Extract from Poetry Aotearoa Yearbook 2024


An extract from the upcoming book Poetry Aotearoa Yearbook 2024, edited by Tracey Slaughter: 


Writing from the red house

The day I wrote my first poem I was 12 and I didn’t know what I’d done. I was living in a house I hated, with a man at the head, a place of hurt. That man had just kicked my sibling into the street and I was left behind in shock, and I hid and spat something onto floral stationery meant for thank-you letters to long-distance ancestors who had no idea about the hellish house on the hill where I felt so unsafe.

The poem came out bad, fast, hot, double vision, carved hard onto the page. It was something between dog bark and lullaby, between bird call and bared teeth. I must have been trying to both kick back and console myself, to rock myself and roar. I had zero models except shitty pop songs and musty old classics in a mouldy pocket-size book of rhyming poems (ironically, lifted from that man’s stash, not far from where his shotgun sat loaded). It was a blurred, noisy mess, but that didn’t matter: it was about wreckage, it was about choking. It was more like an exorcism than a moment of art: it was automatic, it was autonomic. It piled up images out of every disaster movie I’d seen — the sea rose up, the house turned red, all the elements blazed against it — cuts of wide-scale pain to collage over the small, dirty scene that had just happened at my door: that man’s hands, my sibling knocked onto the asphalt.

There were some facts it couldn’t hold fixed yet, in frame. But it held something, it was something, it had done something. Jerky manifesto mixed with fucked-up sob, prayer crossed with not-yet-suicide note. Whatever had left my body and rushed onto the page, it had something to do with survival. I had no muscle in that ugly house, no armour, no comeback, no voice. I couldn’t see a way not to stay and get broken, there was no other shelter. But I had a piece of paper that didn’t say 13 thank you, that didn’t stay silent, that scraped black lines across the flowery page where I was meant to whisper the sweet nothings little girls are made of. I couldn’t fight, I couldn’t flee — but I could write. And those words didn’t freeze, and they did not fawn.

We are so often detonated into poetry by our nerve ends. We flare to language when life trips our red wire. Whatever skills we acquire along the way — to direct the current, to regulate the blood jet — the why of poetry so often remains the same. We hone our craft and we learn to rein it in with the cortical, the critical — but most poets know the fuse, the force, the source is, as Colum McCann says, the ‘electricity of suffering’.

It pays, of course, not to openly declare this: the market tends to like its poets shining not bleeding, waving not drowning, chasing the commercially angled spotlight, not casting the glare back onto our scars and the system that leaves them. There’s a special kind of shame reserved for artists who risk wearing heart’s blood all over their sleeves. In the poems that poured in for this issue, though, the evidence was everywhere: there’s a breed of poet who is writing from the red house — writing for their lives, not for likes — and they are bent on taking the risk, on witnessing patterns of wounding, and taking apart the machine that put them there.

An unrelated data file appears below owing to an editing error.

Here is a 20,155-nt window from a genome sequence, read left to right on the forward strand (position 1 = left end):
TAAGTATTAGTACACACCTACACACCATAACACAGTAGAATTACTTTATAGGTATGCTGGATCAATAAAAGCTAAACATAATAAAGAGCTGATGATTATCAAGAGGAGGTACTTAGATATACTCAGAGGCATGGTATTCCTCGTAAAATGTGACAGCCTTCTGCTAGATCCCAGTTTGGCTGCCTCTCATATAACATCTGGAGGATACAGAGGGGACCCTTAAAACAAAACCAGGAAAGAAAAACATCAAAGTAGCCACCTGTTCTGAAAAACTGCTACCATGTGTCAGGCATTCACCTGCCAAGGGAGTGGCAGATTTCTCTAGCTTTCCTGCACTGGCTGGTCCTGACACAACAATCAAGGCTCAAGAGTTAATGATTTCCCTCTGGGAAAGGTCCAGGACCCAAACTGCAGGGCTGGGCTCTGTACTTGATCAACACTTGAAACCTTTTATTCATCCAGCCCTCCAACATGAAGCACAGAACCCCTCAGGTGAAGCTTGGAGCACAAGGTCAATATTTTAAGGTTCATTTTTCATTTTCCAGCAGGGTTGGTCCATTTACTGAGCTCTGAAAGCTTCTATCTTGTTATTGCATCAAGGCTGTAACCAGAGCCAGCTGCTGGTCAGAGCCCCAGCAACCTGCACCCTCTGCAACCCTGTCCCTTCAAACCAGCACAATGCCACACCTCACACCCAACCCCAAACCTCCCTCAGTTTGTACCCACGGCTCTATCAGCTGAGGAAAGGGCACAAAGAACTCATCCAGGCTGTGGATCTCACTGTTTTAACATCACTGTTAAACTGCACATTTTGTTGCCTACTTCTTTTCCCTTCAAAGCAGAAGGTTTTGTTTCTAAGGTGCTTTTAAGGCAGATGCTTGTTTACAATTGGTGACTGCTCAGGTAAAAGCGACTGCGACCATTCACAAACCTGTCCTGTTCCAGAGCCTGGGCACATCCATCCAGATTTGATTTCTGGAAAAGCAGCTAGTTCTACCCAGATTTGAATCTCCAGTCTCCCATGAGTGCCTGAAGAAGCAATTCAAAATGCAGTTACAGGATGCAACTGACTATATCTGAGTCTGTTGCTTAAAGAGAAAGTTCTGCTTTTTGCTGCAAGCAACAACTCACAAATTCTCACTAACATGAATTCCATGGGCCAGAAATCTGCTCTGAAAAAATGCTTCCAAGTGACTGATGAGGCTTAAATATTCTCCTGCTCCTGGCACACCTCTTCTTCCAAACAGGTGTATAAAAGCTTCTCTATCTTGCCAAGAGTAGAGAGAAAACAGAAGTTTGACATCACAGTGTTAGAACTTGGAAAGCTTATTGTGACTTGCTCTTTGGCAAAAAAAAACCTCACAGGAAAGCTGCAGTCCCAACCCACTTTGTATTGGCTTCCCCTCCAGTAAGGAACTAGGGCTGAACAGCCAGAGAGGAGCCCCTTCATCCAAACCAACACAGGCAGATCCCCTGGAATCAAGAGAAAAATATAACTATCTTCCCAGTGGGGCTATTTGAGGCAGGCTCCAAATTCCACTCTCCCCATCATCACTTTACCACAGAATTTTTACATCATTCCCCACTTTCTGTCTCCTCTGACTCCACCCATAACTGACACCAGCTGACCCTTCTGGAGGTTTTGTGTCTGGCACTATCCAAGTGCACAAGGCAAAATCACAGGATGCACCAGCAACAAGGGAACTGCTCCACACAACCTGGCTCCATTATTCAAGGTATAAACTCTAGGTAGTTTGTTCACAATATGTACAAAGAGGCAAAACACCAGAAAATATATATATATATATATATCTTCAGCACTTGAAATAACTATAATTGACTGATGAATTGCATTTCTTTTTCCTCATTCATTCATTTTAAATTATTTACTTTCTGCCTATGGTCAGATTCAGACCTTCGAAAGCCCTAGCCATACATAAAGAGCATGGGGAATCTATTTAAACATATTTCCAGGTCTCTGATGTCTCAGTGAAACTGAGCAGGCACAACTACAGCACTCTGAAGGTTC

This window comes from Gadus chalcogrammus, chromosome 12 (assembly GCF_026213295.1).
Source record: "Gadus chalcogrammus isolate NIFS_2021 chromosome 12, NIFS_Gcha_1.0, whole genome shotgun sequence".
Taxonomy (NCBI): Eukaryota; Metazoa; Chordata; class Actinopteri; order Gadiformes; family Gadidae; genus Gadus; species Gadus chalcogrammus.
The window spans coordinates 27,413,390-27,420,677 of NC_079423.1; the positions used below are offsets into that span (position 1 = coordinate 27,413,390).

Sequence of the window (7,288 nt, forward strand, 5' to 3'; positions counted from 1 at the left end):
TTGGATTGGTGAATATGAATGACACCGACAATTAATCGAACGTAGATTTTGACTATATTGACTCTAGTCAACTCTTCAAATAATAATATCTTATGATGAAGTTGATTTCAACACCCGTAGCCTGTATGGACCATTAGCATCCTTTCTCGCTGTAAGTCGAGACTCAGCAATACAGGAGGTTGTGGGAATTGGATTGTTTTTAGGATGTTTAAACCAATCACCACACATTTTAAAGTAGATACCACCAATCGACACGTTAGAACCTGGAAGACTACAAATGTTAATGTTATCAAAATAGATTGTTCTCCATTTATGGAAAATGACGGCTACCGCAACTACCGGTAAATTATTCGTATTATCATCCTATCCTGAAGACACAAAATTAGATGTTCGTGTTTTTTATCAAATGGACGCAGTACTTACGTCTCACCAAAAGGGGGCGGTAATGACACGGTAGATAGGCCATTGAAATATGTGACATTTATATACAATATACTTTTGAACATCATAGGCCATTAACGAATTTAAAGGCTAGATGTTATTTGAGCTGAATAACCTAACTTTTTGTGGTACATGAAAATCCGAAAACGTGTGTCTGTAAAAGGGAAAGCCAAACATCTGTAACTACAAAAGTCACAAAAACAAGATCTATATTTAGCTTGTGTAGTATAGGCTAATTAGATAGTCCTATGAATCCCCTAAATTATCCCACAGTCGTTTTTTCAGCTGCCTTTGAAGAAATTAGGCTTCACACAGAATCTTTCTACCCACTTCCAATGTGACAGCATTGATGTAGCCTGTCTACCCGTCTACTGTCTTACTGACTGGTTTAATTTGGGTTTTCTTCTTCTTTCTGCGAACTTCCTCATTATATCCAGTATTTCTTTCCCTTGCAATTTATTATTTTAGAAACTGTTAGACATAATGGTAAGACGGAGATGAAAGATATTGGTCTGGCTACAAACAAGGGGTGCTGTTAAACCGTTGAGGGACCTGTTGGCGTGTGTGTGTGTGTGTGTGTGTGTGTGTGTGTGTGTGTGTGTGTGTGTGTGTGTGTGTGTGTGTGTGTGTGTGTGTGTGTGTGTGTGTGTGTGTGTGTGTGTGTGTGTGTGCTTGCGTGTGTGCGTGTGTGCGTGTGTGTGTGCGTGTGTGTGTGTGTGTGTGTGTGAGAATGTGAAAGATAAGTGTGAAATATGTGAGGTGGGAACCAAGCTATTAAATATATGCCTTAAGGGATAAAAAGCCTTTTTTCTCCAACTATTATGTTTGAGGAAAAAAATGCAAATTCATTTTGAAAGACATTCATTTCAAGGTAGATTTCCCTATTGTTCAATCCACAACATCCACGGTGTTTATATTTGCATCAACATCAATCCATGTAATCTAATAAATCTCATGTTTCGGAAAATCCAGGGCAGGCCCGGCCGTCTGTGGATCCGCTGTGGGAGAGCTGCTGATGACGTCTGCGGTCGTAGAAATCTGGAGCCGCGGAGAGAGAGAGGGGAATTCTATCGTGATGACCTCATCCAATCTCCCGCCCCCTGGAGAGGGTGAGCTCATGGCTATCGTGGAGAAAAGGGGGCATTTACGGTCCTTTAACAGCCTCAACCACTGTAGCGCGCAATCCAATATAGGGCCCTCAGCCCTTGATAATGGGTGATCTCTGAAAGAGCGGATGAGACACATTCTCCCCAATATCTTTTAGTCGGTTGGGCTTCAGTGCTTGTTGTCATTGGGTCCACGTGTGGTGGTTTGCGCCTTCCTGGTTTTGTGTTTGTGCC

So, trigger warning: this is a book of revelations. Apocalypse lives here, and it’s not going away, and these poets aren’t apologising for facing it. The same flood, storm, flame that surged through my first-ever poem is now the permanent forecast. Our days, our islands, our skins, our seas, our skies wear the stigmata of late-stage capitalism, and these poets have no interest in concealing it. They are writing — McCann again — ‘so as to not fall silent’, because they see the ruins of silence all around us, its dead institutions, its gouged earth, its bound hands, its nullifying currency, its foul oils, its crushed species.

The point where personal emergency meets collective oppression is set alight again and again in their poems — they refuse to let the hurt be siloed, classified, diagnosed, dosed, written off. They do not cower before the structures built to quietly retraumatise us. Their work ‘hits the hazard lights’ and summons all its craft to ‘hammer and wonder and cry . . . banging the tin of disappointment/and worthlessness bringing up the spectre of future/homelessness, and poverty and sickness and all that befalls’. They know the place to expose the workings of power lies deep within us, where it brands our tissue, twists our responses, sells our safety. This is the nexus that the system is so vastly invested in us not seeing, the flashpoint that poetry is so inextricably wired to force out into unforgiving radical light. ‘[H]ow would yous rate the pain?’ asks the opening piece, and the answer resounds: ‘sistine’.